From time to time, you should get your credit report from each of the three nationwide credit reporting agencies and check each report for errors or outdated or incomplete information. Here's a checklist to guide your review.
How to Get and Review Your Credit Reports
Under federal law, you're entitled to one free copy of your credit report every 12 months from each of the three nationwide credit reporting agencies—Experian, Equifax, and TransUnion. However, the agencies provide free weekly reports online, a service they started during the COVID-19 pandemic. Go to AnnualCreditReport.com to get them.
Also, in some instances, you can get more free reports. In addition, you can get a yearly free copy of any specialty consumer reports.
Review each section of your reports carefully. Note each item you find that is erroneous, incomplete, or contains information that should not be reported. Then, make a list of everything that is inaccurate, incomplete, or not authorized to be in your file.
Things to Look for in Your Credit Reports
When reviewing your reports, look for the following:
1. Personal Information Section
- Incorrect or incomplete name, address, or phone number.
- Lack of prior address if you have not lived long at your current address.
- Incorrect Social Security number or birth date.
- Incorrect, missing, or outdated employment information.
- Incorrect marital status—such as a former spouse listed as your current spouse.
2. Public Records Section
- Lawsuits you weren't involved in.
- A bankruptcy filed by a spouse or ex-spouse, even though you did not file bankruptcy.
- Bankruptcies that you filed more than ten years ago or that are not identified by the specific chapter of the bankruptcy code
- Criminal arrest records more than seven years old.
- Paid mechanic's or other liens listed as unpaid.
3. Credit Accounts Section
- Commingled accounts—credit histories for someone with a similar or the same name.
- Accounts listed as joint, when only your spouse is responsible for the account or vice versa.
- Premarital debts of your current spouse attributed to you.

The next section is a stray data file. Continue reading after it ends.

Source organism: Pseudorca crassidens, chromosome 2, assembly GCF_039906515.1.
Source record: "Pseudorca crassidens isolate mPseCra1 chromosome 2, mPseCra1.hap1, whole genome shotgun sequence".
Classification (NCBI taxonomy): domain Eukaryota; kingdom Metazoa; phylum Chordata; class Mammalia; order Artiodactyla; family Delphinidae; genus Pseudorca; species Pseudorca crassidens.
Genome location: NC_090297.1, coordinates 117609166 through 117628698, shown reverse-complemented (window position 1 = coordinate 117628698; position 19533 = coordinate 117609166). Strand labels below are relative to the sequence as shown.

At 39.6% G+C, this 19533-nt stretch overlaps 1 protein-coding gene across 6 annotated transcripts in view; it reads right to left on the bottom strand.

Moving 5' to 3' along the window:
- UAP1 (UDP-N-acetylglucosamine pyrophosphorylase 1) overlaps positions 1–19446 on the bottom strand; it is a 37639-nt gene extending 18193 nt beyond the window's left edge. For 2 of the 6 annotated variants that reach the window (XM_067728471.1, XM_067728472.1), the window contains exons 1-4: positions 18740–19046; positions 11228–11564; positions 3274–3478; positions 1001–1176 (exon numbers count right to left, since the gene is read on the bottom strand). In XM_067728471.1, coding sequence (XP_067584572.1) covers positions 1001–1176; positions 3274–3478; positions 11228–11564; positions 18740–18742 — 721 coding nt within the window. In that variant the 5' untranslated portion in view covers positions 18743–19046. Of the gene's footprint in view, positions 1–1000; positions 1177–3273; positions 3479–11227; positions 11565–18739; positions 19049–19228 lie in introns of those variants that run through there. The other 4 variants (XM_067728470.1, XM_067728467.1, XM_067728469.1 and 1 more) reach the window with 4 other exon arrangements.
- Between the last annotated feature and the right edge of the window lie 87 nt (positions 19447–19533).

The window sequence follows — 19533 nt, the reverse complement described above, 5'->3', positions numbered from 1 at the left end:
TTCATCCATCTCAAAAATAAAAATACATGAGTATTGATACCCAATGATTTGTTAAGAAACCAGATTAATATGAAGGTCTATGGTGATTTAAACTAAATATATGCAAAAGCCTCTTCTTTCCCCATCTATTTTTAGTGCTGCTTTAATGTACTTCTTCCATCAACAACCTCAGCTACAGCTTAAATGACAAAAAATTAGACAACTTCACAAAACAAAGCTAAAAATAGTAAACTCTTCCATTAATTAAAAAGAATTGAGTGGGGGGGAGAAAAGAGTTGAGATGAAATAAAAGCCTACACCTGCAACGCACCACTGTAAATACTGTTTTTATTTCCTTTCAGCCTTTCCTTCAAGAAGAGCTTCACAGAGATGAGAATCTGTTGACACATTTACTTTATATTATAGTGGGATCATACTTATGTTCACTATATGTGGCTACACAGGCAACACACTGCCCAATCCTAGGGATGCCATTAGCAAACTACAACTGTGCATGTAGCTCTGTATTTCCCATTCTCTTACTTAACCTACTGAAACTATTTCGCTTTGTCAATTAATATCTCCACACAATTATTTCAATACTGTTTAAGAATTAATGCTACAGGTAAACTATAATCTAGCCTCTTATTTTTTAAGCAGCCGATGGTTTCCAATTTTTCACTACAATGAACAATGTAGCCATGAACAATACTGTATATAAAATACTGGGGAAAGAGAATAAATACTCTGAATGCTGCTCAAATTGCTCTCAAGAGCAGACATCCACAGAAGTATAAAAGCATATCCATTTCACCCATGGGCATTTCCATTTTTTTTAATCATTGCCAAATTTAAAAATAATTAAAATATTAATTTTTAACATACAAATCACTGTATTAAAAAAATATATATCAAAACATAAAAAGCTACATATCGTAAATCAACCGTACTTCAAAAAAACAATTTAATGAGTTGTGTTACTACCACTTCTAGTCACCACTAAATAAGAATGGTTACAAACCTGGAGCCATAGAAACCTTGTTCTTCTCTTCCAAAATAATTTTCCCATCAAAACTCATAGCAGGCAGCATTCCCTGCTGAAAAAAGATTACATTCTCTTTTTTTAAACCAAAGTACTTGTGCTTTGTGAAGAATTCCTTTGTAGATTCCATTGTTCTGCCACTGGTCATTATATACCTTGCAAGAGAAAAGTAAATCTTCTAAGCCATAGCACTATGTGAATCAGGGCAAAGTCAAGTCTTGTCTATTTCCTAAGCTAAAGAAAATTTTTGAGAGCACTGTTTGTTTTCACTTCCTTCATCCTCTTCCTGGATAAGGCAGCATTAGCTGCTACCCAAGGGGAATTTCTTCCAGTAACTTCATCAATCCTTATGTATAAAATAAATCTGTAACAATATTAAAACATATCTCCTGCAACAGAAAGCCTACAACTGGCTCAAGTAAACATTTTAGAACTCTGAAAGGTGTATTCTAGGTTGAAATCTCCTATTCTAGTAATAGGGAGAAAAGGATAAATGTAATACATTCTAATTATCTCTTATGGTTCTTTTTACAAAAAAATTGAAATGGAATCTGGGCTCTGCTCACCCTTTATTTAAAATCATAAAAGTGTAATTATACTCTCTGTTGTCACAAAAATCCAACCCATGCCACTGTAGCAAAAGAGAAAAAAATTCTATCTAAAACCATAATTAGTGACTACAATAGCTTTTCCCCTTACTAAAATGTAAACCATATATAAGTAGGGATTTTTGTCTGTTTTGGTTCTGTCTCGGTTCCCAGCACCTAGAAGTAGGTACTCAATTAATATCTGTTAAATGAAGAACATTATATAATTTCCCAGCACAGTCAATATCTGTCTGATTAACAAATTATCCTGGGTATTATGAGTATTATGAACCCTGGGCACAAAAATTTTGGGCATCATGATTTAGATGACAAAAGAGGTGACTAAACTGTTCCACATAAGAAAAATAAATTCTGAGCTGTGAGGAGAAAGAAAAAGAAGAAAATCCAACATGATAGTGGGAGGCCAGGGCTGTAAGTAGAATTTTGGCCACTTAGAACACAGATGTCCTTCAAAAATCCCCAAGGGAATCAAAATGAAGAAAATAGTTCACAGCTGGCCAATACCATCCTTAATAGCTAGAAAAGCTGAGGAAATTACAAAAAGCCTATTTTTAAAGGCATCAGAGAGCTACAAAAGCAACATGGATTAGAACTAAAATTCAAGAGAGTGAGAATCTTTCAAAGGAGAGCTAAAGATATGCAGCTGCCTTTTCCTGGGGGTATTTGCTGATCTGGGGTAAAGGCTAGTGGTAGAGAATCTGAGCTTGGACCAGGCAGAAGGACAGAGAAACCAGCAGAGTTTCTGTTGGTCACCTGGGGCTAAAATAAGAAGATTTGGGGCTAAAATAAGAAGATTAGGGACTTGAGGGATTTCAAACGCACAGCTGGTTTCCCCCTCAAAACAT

- An account due to an identity thief's actions.
- Accounts on which you are an authorized user are not included in the report (this may happen with accounts in one spouse's name that the other spouse is authorized to use).
- Incorrect account histories—such as a late payment notation when you've paid on time.
- Failure to list a zero balance for a debt discharged in bankruptcy or showing a discharged debt as still owing.
- Failure to show that a delinquent debt has been discharged in bankruptcy.
- A voluntary surrender of your vehicle incorrectly listed as a repossession.
- A missing notation when you disputed a charge on a credit card bill.
- Accounts that incorrectly list you as a cosigner.
- Closed accounts incorrectly listed as open (it might look as if you have too much open credit).
- Accounts you closed that don't indicate "closed by consumer" (otherwise it looks like your creditors closed the accounts).
- An account delinquency that occurred more than seven years ago or that does not include the date of the delinquency.
- Incorrect date of delinquency on an account that was charged-off or sent to collection or the date of delinquency is listed correctly in one account or tradeline, but incorrectly in a second tradeline after it was turned over to a collection agency (the transfer of a debt should not result in a new, later delinquency date).
- A creditor's tradeline does not show that the account was turned over to a collection agency, so the collection agency account line looks like another overdue account.
- Overdue child support that is more than seven years old.
- Other adverse information that is more than seven years old.
4. Inquiries Section
- Credit inquiries by automobile dealers from times you simply test drove a car or from other businesses when you were only comparison shopping. (Creditors can't lawfully pull your credit report without your written permission until you indicate a desire to get credit.)
Disputing Errors in Your Credit Reports
If you find errors, outdated information, fraudulent, or missing information on any of your credit reports, you should dispute those items with the credit reporting agency that produced the report. If the credit reporting agency doesn't fix the error or errors, consider talking to an attorney who can help you enforce your rights. You have the right to sue an agency that violates your rights under the Fair Credit Reporting Act, including continuing to report incorrect information.